Tagged With parenting

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Parenting, I am learning, is like being the belayer to a roped rock climber — you have to know when to hold on tight and when to give some slack. (No, I’m not a rock climber myself, but I once took an intro class using a Groupon.)

You want to make sure your kids are safe and not making bonehead decisions, but you can’t follow them around throughout their lives, whispering, “Eh, you sure about that move there, buddy?” For them to reach new heights, sometimes you have to let go.

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Much has been written about the importance of the family meal. There's something about setting aside time every day, away from the distractions of work to-dos and house chores and Instagram notifications, to connect over food with your clan. Kids who grow up with the ritual will be fundamentally different from those who don't — science backs this up.

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Getting kids to brush their teeth eagerly is a heroic task — goodness, why should they have to do it again if they just did it yesterday? I’m all for a good hack that’ll make children more invested in their oral hygiene, and this one from Agnes Hsu of Hello, Wonderful comes though.

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The paradox of parenting is that you can perform all the functions and still feel like an imposter. Changing diapers, playing peekaboo, giving piggyback rides — it can all seem like play acting. Then comes the moment when you become a real dad. One day, you'll be hanging out with your kid, open your mouth and produce a Dad Voice. Like a patronus, it will gallop across the air and freeze its target in his tiny toddler tracks.

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"Uptown got its hustlers, the Bowery got its bums. Forty-second Street got big Jim Walker, he a pool-shootin' son of a gun". Jim Croce sang those words in 1972, six years before I was born. They've been burned into my memory for so long that I can't remember when I first heard them.

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Parents who share a Netflix account with their families know the distinct pain. After putting your kids to bed, you sit down to watch a sexy new drama (or for me, The Great British Bake Off), and up pops on your TV screen: “Because you watched Lalaloopsy: A Sew Magical Tale, here’s Luna Petunia, My Little Pony and Strawberry Shortcake!” Your shows! What happened to all your shows?!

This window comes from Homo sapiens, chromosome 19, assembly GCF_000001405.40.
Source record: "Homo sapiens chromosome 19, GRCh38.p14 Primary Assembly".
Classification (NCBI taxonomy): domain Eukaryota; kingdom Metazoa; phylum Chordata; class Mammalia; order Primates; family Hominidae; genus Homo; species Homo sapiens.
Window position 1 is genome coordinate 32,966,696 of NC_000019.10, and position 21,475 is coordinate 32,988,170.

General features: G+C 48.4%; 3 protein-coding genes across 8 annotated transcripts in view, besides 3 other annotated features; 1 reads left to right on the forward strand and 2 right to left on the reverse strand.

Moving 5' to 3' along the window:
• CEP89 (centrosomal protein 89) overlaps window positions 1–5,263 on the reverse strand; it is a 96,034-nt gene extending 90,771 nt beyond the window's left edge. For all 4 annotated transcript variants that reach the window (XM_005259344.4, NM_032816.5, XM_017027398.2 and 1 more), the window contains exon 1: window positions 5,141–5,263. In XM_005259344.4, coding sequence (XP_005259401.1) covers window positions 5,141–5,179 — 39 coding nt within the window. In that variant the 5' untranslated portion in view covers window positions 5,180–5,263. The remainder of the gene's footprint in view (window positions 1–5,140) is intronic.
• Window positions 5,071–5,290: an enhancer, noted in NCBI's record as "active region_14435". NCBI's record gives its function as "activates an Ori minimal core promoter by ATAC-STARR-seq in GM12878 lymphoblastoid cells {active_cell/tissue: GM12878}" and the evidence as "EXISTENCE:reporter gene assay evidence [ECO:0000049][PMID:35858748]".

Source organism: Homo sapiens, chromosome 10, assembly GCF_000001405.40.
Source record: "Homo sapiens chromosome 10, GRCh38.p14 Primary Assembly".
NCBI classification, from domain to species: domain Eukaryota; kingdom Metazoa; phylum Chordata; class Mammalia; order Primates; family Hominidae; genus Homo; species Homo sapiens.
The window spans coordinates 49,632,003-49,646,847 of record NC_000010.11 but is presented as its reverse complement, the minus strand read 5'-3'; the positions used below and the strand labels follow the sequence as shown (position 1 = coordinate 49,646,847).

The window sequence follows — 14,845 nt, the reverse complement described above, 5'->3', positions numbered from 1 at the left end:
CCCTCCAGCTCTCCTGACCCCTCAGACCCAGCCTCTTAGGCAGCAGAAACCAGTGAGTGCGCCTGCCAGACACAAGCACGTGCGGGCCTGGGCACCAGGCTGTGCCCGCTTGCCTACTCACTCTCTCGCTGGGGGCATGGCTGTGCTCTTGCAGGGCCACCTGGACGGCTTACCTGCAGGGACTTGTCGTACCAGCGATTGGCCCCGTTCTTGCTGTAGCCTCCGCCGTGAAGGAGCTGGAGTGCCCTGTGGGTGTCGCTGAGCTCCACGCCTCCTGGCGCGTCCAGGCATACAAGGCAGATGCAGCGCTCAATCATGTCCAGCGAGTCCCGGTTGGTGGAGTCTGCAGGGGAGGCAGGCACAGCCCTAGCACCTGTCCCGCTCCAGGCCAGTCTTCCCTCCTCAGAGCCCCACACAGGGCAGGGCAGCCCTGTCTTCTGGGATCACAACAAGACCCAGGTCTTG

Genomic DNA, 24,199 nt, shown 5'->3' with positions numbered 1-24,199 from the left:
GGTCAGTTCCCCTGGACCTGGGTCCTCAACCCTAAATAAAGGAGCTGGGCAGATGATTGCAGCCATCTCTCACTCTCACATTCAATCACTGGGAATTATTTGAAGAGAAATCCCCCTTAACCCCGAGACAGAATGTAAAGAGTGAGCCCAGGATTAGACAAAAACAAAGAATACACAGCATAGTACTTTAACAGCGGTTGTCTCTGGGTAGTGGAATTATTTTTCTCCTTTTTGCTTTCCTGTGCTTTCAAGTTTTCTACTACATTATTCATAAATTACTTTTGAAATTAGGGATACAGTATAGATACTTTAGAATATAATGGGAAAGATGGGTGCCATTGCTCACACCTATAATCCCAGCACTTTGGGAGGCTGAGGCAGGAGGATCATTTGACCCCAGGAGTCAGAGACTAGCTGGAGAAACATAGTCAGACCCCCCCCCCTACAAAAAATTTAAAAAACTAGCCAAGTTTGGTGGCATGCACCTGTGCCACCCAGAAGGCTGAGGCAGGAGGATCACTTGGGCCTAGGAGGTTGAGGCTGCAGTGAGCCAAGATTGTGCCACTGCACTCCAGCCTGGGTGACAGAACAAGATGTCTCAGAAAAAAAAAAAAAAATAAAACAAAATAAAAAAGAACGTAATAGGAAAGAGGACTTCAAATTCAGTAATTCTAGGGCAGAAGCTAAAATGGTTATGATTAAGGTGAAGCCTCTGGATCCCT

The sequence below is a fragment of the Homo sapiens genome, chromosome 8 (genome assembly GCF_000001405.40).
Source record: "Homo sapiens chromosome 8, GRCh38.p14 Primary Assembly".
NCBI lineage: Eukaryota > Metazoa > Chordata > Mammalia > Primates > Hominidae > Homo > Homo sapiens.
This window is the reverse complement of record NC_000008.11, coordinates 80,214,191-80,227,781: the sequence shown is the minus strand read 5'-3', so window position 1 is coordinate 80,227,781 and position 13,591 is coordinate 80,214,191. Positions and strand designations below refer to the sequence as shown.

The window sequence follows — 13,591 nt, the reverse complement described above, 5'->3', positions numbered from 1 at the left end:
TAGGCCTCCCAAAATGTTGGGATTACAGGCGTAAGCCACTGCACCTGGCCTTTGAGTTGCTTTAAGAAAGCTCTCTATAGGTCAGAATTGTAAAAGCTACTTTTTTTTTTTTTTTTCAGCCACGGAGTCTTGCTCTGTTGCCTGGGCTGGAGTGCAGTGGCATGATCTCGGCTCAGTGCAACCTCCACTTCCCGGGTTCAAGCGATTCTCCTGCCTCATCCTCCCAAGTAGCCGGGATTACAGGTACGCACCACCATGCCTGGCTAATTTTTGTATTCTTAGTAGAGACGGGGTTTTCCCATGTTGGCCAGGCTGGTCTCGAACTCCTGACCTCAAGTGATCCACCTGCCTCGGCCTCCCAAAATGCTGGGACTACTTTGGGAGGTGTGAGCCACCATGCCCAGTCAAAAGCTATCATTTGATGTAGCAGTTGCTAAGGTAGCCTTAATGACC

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On the parenting podcast What Fresh Hell: Laughing in the Face of Motherhood, co-host Amy Wilson told a childhood story about how she loved to poop in a nappy “until a pretty ripe old age”. She knew she shouldn’t do it, and her mum and dad knew she knew, but their efforts to get her to stop weren’t working. And so they finally took her to see a doctor.

Shared from The Conversation

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It’s only a little over halfway through the year and already 37 Australian women have been killed by violence.

On average, at least one Australian woman is killed by a current or former partner a week, and about one in six women have experienced sexual or physical violence since the age of 15.

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I have a massive stack of parenting books on my desk. Some of them tell me I'm doing an awesome job raising my kid (those books, I dog-ear and pet lovingly). Others tell me I'm screwing everything up, from bed time to screen time. I devour them all, for my job, but also because there's part of me that keeps looking for that thing to cling to.

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Becoming a parent of any kind requires planning, preparation, and a whole lot of flexibility along the way. But when that child comes to you with a past you have few details about, trauma you didn’t inflict, and zero socks or underwear, it turns your world on its side.

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I didn’t buy a smartwatch because I thought it might make parenting easier — I bought it because it was cute and shiny and I like new toys. (I owned a Casio calculator watch long before they were popular. Oh, wait: They were never popular.)

It’s been fun to fiddle with — I can change the watch face and check the weather and I no longer have to get off the couch just to look up the date. What’s surprised me the most, though, are the ways in which this little device is helping me be more present and less stressed with my kids. Here’s how it can be used for good. (Note: I have an Apple Watch, but these features are available on most smartwatches.)

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Kids watch movies before they’ve fully learned what’s real and what’s fiction. (One Lifehacker writer used to think that when people died in movies, the actor died in real life.) So sometimes you might need to explain to them how scary scenes were just pretend, and everyone is OK. When those scary scenes involve animals, you can get help from the American Humane Association.

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There's an episode of Everybody Loves Raymond where Ray remembers an effective parenting method he learned from his dad: AIS. Arse In Seat. He'd say, "We're leaving. 9 o'clock, AIS!" and whoever's arse was not in their seat at the designated time would be left behind. The kicker? Ray tries it on Debra, his wife. Moral: Don't try it on your wife. (Also, yeah, I used to watch a lot of Everybody Loves Raymond - don't hate.)